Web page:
1991, Leaflet, “The Gardner House Museum in Albion“
Augustus Porter Gardner
Albion Historical Society
Historic Designation +
State Register Listed, January 22, 1971
National Register Listed, May 6, 1971
Calhoun County Historic Preservation Plan, 1975
Report of the Historic District Study Committee, 1976
Albion Area Historical Architectural Survey, 1985
A National Register property, restored in 1966-67 by the Albion Historical Society. Rectangular, two-and-one-half story brick Second Empire house, with rear kitchen ell. The house is set on an ashlar foundation and has a symmetrical fenestration pattern. Access to the front door is by way of a one-story wood porch with a hipped, flat-topped roof. A wooden bay unit projects from the house at the west end of the south elevation. Brackets are used at the eaves and on the porch and bay roofs. The concave mansard roof is finished with multi-color slate lozenges. The roof is broken by projecting gables (finished with verge boards, pendants and finials) over wall dormers. The top windows are round arch windows, while the other windows are flat arched with hood moldings. A looped wire fence with square wood posts encloses the front yard.
Source: National Register of Historic Places; Superior Street Commercial Historic District Registration Form. Prepared by Lloyd Baldwin. October 1996.
Image Source: James B. Field, Souvenir of the City of Albion, 1894.
National Register of Historic Places
Gardner, A.P., Mansion, ID Number P22687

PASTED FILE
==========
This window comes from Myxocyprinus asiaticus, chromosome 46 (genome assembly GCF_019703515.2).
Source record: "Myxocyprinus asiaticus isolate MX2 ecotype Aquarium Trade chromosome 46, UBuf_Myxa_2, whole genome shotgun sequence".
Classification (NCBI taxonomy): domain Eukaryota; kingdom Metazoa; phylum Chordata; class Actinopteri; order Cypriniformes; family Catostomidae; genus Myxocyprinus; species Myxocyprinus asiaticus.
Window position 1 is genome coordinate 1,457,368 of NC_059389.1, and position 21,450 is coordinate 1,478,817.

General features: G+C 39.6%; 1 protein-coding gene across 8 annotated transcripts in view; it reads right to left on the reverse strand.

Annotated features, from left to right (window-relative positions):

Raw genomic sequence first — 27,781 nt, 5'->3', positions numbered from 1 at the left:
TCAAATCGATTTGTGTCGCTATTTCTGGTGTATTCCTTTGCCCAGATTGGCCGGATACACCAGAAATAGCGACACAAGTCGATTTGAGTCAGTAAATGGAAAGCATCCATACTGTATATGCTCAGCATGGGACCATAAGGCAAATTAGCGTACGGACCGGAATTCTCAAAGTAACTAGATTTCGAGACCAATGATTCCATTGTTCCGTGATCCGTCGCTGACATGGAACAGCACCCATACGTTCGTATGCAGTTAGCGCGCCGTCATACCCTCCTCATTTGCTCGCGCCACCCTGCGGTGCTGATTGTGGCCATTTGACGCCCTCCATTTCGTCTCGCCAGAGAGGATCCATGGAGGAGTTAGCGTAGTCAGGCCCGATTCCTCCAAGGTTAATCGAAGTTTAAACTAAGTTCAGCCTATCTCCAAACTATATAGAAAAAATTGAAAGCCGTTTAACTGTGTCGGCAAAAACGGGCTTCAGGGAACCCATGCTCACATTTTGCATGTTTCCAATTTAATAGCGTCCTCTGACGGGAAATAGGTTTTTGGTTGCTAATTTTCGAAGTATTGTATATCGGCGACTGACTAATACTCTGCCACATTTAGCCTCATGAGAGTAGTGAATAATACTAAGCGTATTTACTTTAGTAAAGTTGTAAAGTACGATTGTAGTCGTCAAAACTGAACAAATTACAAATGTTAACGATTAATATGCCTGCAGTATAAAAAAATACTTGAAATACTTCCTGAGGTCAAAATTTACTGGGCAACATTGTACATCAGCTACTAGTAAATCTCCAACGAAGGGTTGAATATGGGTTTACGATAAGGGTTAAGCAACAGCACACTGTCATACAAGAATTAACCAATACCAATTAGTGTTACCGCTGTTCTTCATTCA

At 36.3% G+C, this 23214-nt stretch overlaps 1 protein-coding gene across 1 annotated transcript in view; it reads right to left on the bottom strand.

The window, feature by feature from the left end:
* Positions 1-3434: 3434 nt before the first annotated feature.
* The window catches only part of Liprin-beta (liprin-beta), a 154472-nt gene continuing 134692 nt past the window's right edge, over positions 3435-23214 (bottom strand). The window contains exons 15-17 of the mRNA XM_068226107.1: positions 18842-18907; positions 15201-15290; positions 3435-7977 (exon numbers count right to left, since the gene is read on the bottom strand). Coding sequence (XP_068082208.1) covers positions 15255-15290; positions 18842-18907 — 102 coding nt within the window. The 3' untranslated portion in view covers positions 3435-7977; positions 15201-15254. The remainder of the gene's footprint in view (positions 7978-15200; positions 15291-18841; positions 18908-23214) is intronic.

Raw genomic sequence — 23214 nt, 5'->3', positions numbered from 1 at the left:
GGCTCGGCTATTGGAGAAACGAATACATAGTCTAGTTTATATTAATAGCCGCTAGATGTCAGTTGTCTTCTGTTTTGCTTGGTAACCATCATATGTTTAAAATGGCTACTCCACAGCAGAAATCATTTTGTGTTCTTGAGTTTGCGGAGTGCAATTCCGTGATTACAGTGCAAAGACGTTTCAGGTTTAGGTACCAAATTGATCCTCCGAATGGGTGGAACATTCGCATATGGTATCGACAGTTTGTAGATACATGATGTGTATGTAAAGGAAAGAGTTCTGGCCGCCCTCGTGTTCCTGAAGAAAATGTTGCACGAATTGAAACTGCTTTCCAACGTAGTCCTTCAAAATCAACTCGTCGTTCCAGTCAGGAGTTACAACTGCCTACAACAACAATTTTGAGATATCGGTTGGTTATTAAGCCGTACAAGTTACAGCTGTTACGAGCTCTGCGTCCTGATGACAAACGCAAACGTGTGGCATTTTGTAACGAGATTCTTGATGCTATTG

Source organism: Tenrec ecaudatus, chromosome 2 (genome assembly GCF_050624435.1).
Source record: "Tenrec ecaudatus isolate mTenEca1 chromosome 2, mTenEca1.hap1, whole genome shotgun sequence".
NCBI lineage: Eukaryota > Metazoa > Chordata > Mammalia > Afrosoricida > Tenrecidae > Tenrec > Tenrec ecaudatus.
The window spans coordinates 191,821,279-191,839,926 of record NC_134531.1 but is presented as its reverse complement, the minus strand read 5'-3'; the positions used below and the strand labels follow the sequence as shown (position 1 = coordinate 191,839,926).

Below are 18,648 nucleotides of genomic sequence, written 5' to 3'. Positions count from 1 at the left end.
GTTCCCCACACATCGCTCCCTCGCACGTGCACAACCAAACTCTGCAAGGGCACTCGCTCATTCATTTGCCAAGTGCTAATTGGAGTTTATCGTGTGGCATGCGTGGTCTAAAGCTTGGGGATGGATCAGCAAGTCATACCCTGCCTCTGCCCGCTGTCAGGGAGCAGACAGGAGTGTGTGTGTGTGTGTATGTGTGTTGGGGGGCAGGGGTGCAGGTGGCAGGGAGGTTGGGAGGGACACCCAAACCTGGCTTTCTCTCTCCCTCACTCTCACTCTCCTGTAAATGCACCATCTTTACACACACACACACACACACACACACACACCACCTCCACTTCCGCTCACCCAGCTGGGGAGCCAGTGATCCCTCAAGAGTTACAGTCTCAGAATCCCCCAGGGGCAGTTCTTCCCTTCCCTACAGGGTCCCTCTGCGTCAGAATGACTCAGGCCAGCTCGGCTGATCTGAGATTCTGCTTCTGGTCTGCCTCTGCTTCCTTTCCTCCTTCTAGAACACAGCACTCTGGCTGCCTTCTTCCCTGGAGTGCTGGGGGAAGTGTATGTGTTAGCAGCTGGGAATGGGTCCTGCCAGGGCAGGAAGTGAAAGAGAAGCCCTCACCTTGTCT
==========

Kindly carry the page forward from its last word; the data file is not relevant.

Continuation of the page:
Photo Information: A. P. Gardner mansion, photo submitted c. 1960
Significant Dates: 1875
State Register Listed: 01/22/1971
National Register Listed: 05/06/1971
Marker Erected: 10/07/1981
The A. P. Gardner Mansion is a square, two-and-one-half-story,yellow brick-walled Second Empire house topped by a concaveMansard roof and stands on a raised sandstone ashlarfoundation. The entrance facade has a slightly projected centralbay, fronted by a porch with elaborate sawn detailing, and otherfacades feature bracketed bay windows. Gothic stickwork andpendants decorate the cross-gable dormers. The interior of thehouse retains many original elements.
Statement of Significance
Significant for its well preserved architecture, the GardnerMansion was built in 1875 by A. P. Gardner, Albion’s leadinghardware merchant. Having stood vacant for years, the homewas marked for demolition until it was saved in the 1960s bythe Albion Historical Society. New wiring, plumbing andheating systems and other refurbishing was completed in one and-one-half years. A local landmark, the elegant GardnerHouse currently houses a museum and the headquarters for theAlbion Historical Society.
GARDNER HOUSE MUSEUM | Augustus P. Gardner (1817-1905), a wealthy hardware merchant, built this Victorian stylehouse in 1875. A three-story, thirteen-room mansion with amansard roof, it was Gardner’s home until his death in 1905. In1966, after decades of neglect, the house was purchased by theAlbion Historical Society. Restored, it houses a local museum.Five of the rooms are furnished as a nineteenth-century home,and the remainder feature permanent and rotating exhibits. Thishouse is among the last of its type in this area.
This early 1960s photo shows the condition of the A.P Garner house as it looked when it was acquired, before being renovated by the Albion Historical Society.
Albion Historical Society president Vernon L. Bobbitt supervises the restoration of the A.P. Gardner House. Bobbitt was one of the founders of the historical society and served as its president on two occasions.
Artifacts located in the attic of the Gardner House Museum.
Michigan Historic Site marker outside of the museum.
Detail of window hood.
Howard Hall piano located inside of the museum.
Block with “Peabody” name used for getting off of horses.